Although the initial as well as the operative complaint lack the requisite jurisdictional allegations, see Fed. R. Civ. Proc. 8(a)(1), it is apparent the Court has federal question pursuant to 28 U.S.C. Section 1331 because Plaintiffs alleged claims under federal law. The Court has supplemental jurisdiction over Plaintiffs' state law claims pursuant to 28 U.S.C. Section 1367(a).*fn2

The initial complaint was dismissed with leave to amend pursuant to the order filed August 8, 2011granting Defendant Chase Home Finance, LLC's ("Chase") motion to dismiss. Defendants have filed motions to dismiss the First Amended Complaint. Although Plaintiffs removed Chase from the First Amended Complaint, the same claims remained against other Defendants. Accordingly, Plaintiffs alleged claims for violation of their federal constitutional rights, FDCPA violations, quiet title, wrongful foreclosure, slander of title, and fraudulent inducement. Although not set out as a separate claim, it appears, as before, that Plaintiffs intended to allege a claim for violation of the Real Estate Settlement Procedures Act, 12 U.S.C. § 2601 et seq. ("RESPA"). Among other things, they seek damages and declaratory as well as injunctive relief to set aside the foreclosure sale and quiet title to the Property.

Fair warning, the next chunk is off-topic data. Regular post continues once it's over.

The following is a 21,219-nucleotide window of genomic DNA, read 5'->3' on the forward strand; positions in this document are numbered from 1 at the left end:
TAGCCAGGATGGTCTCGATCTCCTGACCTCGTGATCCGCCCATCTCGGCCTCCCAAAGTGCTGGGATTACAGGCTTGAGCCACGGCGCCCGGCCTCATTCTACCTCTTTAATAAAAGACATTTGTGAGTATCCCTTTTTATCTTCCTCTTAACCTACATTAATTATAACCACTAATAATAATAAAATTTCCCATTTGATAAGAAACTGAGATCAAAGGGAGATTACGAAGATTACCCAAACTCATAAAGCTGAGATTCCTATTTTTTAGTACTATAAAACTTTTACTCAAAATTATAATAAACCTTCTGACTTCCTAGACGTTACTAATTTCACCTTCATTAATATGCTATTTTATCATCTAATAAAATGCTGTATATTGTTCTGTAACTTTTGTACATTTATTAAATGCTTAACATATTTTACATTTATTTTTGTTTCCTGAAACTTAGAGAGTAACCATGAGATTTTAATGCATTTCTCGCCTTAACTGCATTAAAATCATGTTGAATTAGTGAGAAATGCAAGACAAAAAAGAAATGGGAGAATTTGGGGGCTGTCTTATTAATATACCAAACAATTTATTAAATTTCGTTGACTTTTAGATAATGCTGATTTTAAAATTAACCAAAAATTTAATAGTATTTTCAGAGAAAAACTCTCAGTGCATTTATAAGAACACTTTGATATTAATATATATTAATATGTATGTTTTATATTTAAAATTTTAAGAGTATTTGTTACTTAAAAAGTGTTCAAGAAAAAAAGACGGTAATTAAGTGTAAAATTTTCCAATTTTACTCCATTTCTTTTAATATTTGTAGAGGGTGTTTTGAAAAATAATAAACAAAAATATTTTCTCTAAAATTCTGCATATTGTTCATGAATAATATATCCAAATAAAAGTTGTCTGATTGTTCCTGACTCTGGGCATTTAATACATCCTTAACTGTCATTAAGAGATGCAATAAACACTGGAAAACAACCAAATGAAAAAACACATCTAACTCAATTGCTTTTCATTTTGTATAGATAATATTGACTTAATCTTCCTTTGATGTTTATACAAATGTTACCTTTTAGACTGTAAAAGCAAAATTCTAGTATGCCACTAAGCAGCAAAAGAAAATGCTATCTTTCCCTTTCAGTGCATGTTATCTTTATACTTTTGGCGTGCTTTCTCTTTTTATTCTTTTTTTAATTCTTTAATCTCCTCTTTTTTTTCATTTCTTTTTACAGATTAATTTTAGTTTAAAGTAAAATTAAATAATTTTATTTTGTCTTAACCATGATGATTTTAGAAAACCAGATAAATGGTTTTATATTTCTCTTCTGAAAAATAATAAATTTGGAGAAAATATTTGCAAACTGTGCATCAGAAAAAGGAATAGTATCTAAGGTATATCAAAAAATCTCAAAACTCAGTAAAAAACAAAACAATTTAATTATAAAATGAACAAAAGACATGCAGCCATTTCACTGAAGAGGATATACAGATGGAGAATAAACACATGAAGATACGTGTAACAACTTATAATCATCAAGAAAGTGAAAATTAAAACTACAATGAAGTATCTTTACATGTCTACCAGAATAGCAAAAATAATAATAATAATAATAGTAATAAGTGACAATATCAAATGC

Discussion

A Rule 12(b)(6) motion to dismiss tests the sufficiency of the complaint. Navarro v. Block, 250 F.3d 729, 732 (9th Cir. 2001). Dismissal is warranted where the complaint lacks a cognizable legal theory. Shroyer v. New Cingular Wireless Serv., Inc., 622 F.3d 1035, 1041 (9th Cir. 2010) (internal quotation marks and citation omitted); see Neitzke v. Williams, 490 U.S. 319, 326 (1989) ("Rule 12(b)(6) authorizes a court to dismiss a claim on the basis of a dispositive issue of law"). Alternatively, a complaint may be dismissed where it presents a cognizable legal theory yet fails to plead essential facts under that theory. Robertson v. Dean Witter Reynolds, Inc.,749 F.2d 530, 534 (9th Cir. 1984); see also Shroyer, 622 F.3d at 1041.

In this regard, "to survive a motion to dismiss, a complaint must contain sufficient factual matter to state a facially plausible claim to relief." Shroyer, 622 F.3d at 1041, citing Ashcroft v. Iqbal, 556 U.S. 662, __, 129 S. Ct. 1937, 1949 (2009). "A claim has facial plausibility when the plaintiff pleads factual content that allows the court to draw the reasonable inference that the defendant is liable for the misconduct alleged." Iqbal, 129 S. Ct. at 1949, citing Bell Atl. Corp. v. Twombly, 550 U.S. 544, 556 (2007). "Determining whether a complaint states a plausible claim for relief will . . . be a context-specific task that requires the reviewing court to draw on its judicial experience and common sense." Iqbal, 129 S. Ct. at 1950.

In reviewing a motion to dismiss under Rule 12(b)(6), the Court must assume the truth of all factual allegations and must construe them in the light most favorable to the nonmoving party. Cahill v. Liberty Mut. Ins. Co., 80 F.3d 336, 337-38 (9th Cir. 1996). Legal conclusions need not be taken as true merely because they are couched as factual allegations. Twombly, 550 U.S. at 555. Similarly, "conclusory allegations of law and unwarranted inferences are ...